Montag was going off-book.

Fahrenheit 451 is a beautiful and fascinating misfire.

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One Response

  1. I agree with you on most of your points. The new Fahrenheit 451 builds this beautifully shot bleak world that seems to ensconce around mainly Beatty and Montag—everyone else is just film fodder for their narrative. While I did enjoy all the actor’s contributions to their parts, and everyone involved–from the bit parts to the main characters, I really have to give props to Michael Shannon for the face acting alone. If anyone set the tone for the emotional conflict inside of an existential crisis; it was him.

    Michael B. Jordan brought in a pretty powerful expose of a man birthing a consciousness in a world where this kind of deep reflection is the social equivalent of the most reprehensible behavior imaginable. He manages to carry this version of Montag successfully through the new variation, but it almost seemed a bit ham-handed in the end. Maybe there was no other way to conclude this particular version of the story which became a morality tale about a person who would burn the world to remain a true believer and another who would sacrifice all to move forward and on.

    The original movie seemed more rounded visually and, in comparison, you get immersed in its take on Bradbury’s slightly sci-fi dystopia as immediately horrific in its stunning normality. This was a world colored with the lights and pale shadows that we are familiar with, yet through the lives of its people, we see the darkness and the bleakness of what mind control looks like as an embedded technology that no longer impresses with innovation, but becomes the cage of freedom which we all fear so much more today than we understood then. The original movie is so much less in your face as what is shown in the new movie with its constant night and shadow imagery that only ends up demonstrating just how craggy Shannon’s brooding face can be.

    Besides, the old movie had jetpacks. A future with jetpacks. You can’t beat a vision of the future no matter how bleak when you get jetpacks.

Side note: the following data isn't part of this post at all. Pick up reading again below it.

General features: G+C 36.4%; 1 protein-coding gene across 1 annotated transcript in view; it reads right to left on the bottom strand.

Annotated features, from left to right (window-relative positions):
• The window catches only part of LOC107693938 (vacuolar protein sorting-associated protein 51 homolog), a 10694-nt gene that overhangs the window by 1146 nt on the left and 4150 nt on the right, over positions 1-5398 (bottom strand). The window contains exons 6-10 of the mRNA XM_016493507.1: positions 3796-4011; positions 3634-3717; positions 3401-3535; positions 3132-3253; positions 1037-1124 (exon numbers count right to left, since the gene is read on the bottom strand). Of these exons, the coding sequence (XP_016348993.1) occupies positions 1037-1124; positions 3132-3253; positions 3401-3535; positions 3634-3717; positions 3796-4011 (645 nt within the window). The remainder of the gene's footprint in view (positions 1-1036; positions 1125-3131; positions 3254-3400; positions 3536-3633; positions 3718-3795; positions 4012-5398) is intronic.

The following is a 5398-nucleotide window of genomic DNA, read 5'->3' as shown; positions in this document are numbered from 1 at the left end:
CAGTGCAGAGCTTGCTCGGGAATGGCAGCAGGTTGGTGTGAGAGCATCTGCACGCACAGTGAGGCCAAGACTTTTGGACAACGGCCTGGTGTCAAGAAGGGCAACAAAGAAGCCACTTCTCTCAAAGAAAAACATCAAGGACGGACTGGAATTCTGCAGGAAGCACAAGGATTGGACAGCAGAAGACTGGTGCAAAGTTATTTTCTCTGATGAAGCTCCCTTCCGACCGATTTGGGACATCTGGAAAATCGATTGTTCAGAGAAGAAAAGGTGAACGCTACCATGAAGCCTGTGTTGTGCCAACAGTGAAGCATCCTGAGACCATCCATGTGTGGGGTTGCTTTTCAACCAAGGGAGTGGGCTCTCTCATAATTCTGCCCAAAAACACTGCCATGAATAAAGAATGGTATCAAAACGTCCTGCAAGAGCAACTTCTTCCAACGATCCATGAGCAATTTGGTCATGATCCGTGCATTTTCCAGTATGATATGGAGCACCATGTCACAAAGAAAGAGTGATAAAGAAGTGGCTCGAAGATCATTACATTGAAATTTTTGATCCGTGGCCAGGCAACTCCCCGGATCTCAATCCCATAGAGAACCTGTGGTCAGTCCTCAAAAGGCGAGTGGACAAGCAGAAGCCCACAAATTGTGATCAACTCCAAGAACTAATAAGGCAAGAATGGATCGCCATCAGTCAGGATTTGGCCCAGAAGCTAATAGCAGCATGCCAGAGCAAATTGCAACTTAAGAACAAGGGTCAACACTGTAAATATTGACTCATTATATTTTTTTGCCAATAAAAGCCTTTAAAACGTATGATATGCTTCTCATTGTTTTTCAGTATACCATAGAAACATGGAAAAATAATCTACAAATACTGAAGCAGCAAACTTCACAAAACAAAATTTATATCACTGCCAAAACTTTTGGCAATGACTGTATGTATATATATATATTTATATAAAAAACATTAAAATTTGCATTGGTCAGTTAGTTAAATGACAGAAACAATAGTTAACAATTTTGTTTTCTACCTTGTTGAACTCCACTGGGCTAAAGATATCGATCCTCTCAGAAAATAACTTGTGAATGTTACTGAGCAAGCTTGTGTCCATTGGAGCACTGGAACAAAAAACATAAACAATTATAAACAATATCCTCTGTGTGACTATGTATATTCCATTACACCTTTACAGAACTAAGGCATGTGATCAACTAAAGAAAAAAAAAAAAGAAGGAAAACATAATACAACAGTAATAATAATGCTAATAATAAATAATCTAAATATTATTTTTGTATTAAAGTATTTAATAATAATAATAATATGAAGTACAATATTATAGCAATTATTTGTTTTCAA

Fireman burn books. That’s what they do. I did like their take in the new movie about the origins of the fire department with Ben Franklin, Creepy and not so difficult for us to see how revisionists as historians in a full-on oppressive regime can remold our view of what was to what is to what shall be. The new movie takes on the book burning as a way to deal with politically incorrect thinking and all the hoopla we feel out of social media today whenever there is a bitch to pitch was pretty on topic. While the novel and the original movie seems more relevant around the old McCarthyism freak out of that day, Bradbury was clearly concerned with this trend of Nazism in which to re-educate through fire the things that are deemed against the social order.

    The particular twist of who does who with a flamethrower between the new and original movies was also interesting. Also, in the new movie, Montag does not have his wife in which to play off these moments of consciousness pains, but rather everyone’s new companion, Yuxie, which is like Siri and Alexa had a baby with batshit crazy HAL 9000.

    All in all, a good take on a great book and I don’t really want to compare between the old and new movies, as each one of them brings something to Bradbury’s vision. At least compare them in bad ways.

    Unless, well, “Yuxie…go dark.”